ACS Group plans to open a plant in China this year to manufacture auxiliary equipment.
``We're looking at our own plant,'' said Kevin Chudyk, vice president of sales at the Wood Dale-based machinery maker.
ACS already sources its low-priced EconoGrind brand of granulators from China. ACS officials said the granulators are made by a multinational company that runs a plant in China, although they declined to name the supplier.
Chudyk said ACS has worked with the China operation for three years. That business relationship will continue for granulators.
ACS wants to open its own China factory this year to make a range of auxiliary equipment-everything except the granulators, Chudyk said.
ACS officials discussed their plans for China, and a strategy to diversify the firm's equipment beyond plastics, during an interview earlier this year in Wood Dale.
Chudyk said that operating its own China factory will help ACS expand into the Asian market. ACS already has a regional sales and service facility in Singapore.
Some manufacturers consider China a threat. But Chudyk said making some things in China will help strengthen U.S. manufacturing, including ACS, which employs about 600.
``We're putting in an ACS facility to manufacture equipment and supply the Chinese and Asia market,'' he said. ``Additional to that is, we're looking at where can we bring costs down, to make sure that our local, domestic [plastics] manufacturers are successfully competing. Because we cannot increase prices. We have to get prices down for our customers, the best we can.''
Chudyk said ACS is not afraid of Chinese competitors copying its equipment - currently a hot topic in the globalization debate. They already can take apart a U.S.-made machine. The key is to focus on the total package, he said: ``You make sure the equipment is delivered properly, it works properly. You service before and after the sale. And that's where the value comes in. You can't copy that.''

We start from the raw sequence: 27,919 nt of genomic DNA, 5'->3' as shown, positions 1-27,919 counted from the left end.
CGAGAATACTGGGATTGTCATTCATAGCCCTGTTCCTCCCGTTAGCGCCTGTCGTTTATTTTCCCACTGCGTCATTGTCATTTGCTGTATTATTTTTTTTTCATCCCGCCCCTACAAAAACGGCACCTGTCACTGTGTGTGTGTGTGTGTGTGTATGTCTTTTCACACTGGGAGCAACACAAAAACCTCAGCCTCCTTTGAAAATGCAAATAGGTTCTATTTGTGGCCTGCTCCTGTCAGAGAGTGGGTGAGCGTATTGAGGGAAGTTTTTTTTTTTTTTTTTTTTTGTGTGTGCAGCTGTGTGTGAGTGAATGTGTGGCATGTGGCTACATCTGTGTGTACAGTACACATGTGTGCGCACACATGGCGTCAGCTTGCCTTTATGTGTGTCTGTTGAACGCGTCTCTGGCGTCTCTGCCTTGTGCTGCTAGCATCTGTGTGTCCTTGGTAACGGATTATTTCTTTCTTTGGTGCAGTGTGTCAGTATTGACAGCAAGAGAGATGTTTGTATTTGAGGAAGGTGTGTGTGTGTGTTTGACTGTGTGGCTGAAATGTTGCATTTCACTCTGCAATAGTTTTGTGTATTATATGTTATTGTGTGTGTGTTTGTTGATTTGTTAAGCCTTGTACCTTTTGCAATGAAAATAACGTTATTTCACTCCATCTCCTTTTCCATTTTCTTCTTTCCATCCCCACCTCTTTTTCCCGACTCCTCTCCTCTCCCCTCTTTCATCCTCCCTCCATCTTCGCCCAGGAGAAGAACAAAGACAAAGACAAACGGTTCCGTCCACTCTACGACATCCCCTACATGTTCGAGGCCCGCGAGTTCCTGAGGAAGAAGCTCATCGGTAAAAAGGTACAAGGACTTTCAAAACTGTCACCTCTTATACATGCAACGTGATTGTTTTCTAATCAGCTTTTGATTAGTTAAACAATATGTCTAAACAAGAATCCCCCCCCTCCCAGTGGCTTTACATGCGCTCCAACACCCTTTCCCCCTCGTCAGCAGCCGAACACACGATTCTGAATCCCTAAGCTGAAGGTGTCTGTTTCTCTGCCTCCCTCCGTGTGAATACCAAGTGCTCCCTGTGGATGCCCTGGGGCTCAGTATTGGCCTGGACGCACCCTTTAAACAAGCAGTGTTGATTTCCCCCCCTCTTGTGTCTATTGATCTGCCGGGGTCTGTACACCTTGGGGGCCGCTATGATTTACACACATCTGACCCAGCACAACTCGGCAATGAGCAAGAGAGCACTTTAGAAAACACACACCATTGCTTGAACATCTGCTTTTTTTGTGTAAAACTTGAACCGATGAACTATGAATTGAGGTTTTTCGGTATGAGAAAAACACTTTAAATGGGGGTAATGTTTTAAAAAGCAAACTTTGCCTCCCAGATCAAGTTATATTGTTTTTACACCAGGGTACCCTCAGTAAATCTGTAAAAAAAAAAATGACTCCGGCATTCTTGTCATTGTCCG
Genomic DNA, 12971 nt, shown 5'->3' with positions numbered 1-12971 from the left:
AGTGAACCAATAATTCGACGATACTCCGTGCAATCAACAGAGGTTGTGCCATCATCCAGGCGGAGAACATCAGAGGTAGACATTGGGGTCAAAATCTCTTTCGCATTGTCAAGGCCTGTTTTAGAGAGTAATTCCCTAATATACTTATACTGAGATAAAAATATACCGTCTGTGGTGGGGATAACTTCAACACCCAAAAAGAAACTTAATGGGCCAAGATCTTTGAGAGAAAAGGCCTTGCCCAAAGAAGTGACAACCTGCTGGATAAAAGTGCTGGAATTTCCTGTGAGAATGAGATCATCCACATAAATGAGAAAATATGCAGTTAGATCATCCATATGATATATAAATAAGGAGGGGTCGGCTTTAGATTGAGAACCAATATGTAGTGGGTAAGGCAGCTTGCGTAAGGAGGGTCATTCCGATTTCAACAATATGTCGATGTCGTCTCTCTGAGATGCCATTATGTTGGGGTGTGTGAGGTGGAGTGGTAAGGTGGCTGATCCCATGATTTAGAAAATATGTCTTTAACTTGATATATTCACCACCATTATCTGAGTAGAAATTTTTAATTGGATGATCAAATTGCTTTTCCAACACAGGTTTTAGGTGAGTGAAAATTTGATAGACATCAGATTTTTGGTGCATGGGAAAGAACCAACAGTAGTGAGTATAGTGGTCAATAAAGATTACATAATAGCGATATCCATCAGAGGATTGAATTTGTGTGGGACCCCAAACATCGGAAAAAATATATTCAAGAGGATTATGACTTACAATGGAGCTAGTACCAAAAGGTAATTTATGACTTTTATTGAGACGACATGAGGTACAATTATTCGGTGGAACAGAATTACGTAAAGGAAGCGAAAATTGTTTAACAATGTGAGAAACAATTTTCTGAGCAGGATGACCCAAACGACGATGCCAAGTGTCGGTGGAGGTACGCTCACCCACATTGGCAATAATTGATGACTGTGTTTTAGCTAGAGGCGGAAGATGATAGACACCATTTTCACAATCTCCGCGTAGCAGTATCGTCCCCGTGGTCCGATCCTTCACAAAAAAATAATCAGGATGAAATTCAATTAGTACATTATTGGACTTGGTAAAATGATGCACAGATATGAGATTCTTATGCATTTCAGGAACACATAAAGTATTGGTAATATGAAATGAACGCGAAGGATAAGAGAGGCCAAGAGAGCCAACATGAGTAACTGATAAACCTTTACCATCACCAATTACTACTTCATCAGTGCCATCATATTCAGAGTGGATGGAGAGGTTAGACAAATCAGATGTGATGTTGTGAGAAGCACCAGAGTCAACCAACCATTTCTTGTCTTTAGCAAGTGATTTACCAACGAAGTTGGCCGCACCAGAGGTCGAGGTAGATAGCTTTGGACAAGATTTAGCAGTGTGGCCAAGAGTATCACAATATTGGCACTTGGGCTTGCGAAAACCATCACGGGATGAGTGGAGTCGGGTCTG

ACS began formulating the China moves - as part of a broader series of strategic changes - in 2000. Officials were worried about plastics machinery markets even before NPE 2000, Chudyk said. Most machinery executives say the U.S. market crashed shortly after the record-setting Chicago trade show.
``We knew it was going to take a hit,'' Chudyk said. He, ACS President Tom Breslin and Steve Petrakis, a vice president at ACS' Sterling Inc. unit, toured the show. ``We looked at each other and went, `It's here.'... The market was going to die,'' he said.
The ACS leaders listed several changes: become more international, move into some nonplastics markets and supply more automated systems. During the downturn, the company went against the grain by boosting spending on product development, and hiring of engineers and other key employees.
ACS has served certain nonplastics markets for some time, but the diversification pace is picking up, said Petrakis, Sterling vice president of sales and marketing in Milwaukee. He points to a new machine - a fountain solution circulator for the printing industry.
``We're diversifying,'' he said. ``We want to make sure that this company is strong through whatever the economy hits us with.''
This year, ACS will exhibit at 20 trade shows outside of the plastics industry. The company is pitching its granulators to the wood recycling industry, and to areas like landfills, which must size-reduce trash to save space. Another new market: grinding up computer products so a competitor cannot steal the chip.
This has led to some unusual trade-show encounters. Petrakis laughed as he recalled one waste management show.
``We had a guy come to the show and ask us if we could grind up chickens. When the chickens are done and can't lay eggs, and they can't use them for food, they want to know if they can just shred them up!''